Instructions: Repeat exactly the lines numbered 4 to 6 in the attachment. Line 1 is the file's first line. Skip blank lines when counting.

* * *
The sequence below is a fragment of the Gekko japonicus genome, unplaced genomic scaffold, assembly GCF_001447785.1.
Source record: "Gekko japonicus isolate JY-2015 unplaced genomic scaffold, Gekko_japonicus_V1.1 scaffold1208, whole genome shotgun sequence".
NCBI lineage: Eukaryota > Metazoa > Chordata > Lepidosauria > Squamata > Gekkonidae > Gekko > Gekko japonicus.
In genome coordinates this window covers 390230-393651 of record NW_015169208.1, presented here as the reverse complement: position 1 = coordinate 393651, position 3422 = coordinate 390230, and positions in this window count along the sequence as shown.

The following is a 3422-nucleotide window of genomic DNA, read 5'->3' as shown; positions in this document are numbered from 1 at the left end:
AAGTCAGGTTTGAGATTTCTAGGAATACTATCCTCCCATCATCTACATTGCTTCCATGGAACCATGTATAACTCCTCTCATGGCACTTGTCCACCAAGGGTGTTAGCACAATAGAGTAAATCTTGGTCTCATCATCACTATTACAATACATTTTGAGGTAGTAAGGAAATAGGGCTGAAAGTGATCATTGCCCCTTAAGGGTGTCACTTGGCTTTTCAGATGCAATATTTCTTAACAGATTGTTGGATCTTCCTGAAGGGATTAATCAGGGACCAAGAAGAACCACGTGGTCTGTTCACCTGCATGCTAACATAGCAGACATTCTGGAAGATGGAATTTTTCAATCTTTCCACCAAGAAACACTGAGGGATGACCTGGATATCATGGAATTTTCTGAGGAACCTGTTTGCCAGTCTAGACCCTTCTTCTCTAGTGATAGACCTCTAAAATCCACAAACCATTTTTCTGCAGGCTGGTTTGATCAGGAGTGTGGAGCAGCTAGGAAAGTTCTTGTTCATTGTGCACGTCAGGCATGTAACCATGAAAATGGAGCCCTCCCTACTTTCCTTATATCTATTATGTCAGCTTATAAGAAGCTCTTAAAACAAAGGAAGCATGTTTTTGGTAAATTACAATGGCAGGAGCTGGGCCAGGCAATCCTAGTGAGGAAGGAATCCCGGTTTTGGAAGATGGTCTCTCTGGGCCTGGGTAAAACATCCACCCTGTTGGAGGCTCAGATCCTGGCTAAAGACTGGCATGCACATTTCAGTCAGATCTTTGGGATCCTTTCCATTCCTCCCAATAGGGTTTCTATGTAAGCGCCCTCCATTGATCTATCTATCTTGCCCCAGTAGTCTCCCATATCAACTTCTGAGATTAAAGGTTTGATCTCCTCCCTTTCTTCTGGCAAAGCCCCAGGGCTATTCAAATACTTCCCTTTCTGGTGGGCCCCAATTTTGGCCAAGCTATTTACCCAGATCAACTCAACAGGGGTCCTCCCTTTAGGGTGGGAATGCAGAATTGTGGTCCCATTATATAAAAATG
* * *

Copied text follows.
In genome coordinates this window covers 390230-393651 of record NW_015169208.1, presented here as the reverse complement: position 1 = coordinate 393651, position 3422 = coordinate 390230, and positions in this window count along the sequence as shown.

The following is a 3422-nucleotide window of genomic DNA, read 5'->3' as shown; positions in this document are numbered from 1 at the left end:
AAGTCAGGTTTGAGATTTCTAGGAATACTATCCTCCCATCATCTACATTGCTTCCATGGAACCATGTATAACTCCTCTCATGGCACTTGTCCACCAAGGGTGTTAGCACAATAGAGTAAATCTTGGTCTCATCATCACTATTACAATACATTTTGAGGTAGTAAGGAAATAGGGCTGAAAGTGATCATTGCCCCTTAAGGGTGTCACTTGGCTTTTCAGATGCAATATTTCTTAACAGATTGTTGGATCTTCCTGAAGGGATTAATCAGGGACCAAGAAGAACCACGTGGTCTGTTCACCTGCATGCTAACATAGCAGACATTCTGGAAGATGGAATTTTTCAATCTTTCCACCAAGAAACACTGAGGGATGACCTGGATATCATGGAATTTTCTGAGGAACCTGTTTGCCAGTCTAGACCCTTCTTCTCTAGTGATAGACCTCTAAAATCCACAAACCATTTTTCTGCAGGCTGGTTTGATCAGGAGTGTGGAGCAGCTAGGAAAGTTCTTGTTCATTGTGCACGTCAGGCATGTAACCATGAAAATGGAGCCCTCCCTACTTTCCTTATATCTATTATGTCAGCTTATAAGAAGCTCTTAAAACAAAGGAAGCATGTTTTTGGTAAATTACAATGGCAGGAGCTGGGCCAGGCAATCCTAGTGAGGAAGGAATCCCGGTTTTGGAAGATGGTCTCTCTGGGCCTGGGTAAAACATCCACCCTGTTGGAGGCTCAGATCCTGGCTAAAGACTGGCATGCACATTTCAGTCAGATCTTTGGGATCCTTTCCATTCCTCCCAATAGGGTTTCTATGTAAGCGCCCTCCATTGATCTATCTATCTTGCCCCAGTAGTCTCCCATATCAACTTCTGAGATTAAAGGTTTGATCTCCTCCCTTTCTTCTGGCAAAGCCCCAGGGCTATTCAAATACTTCCCTTTCTGGTGGGCCCCAATTTTGGCCAAGCTATTTACCCAGATCAACTCAACAGGGGTCCTCCCTTTAGGGTGGGAATGCAGAATTGTGGTCCCATTATATAAAAATG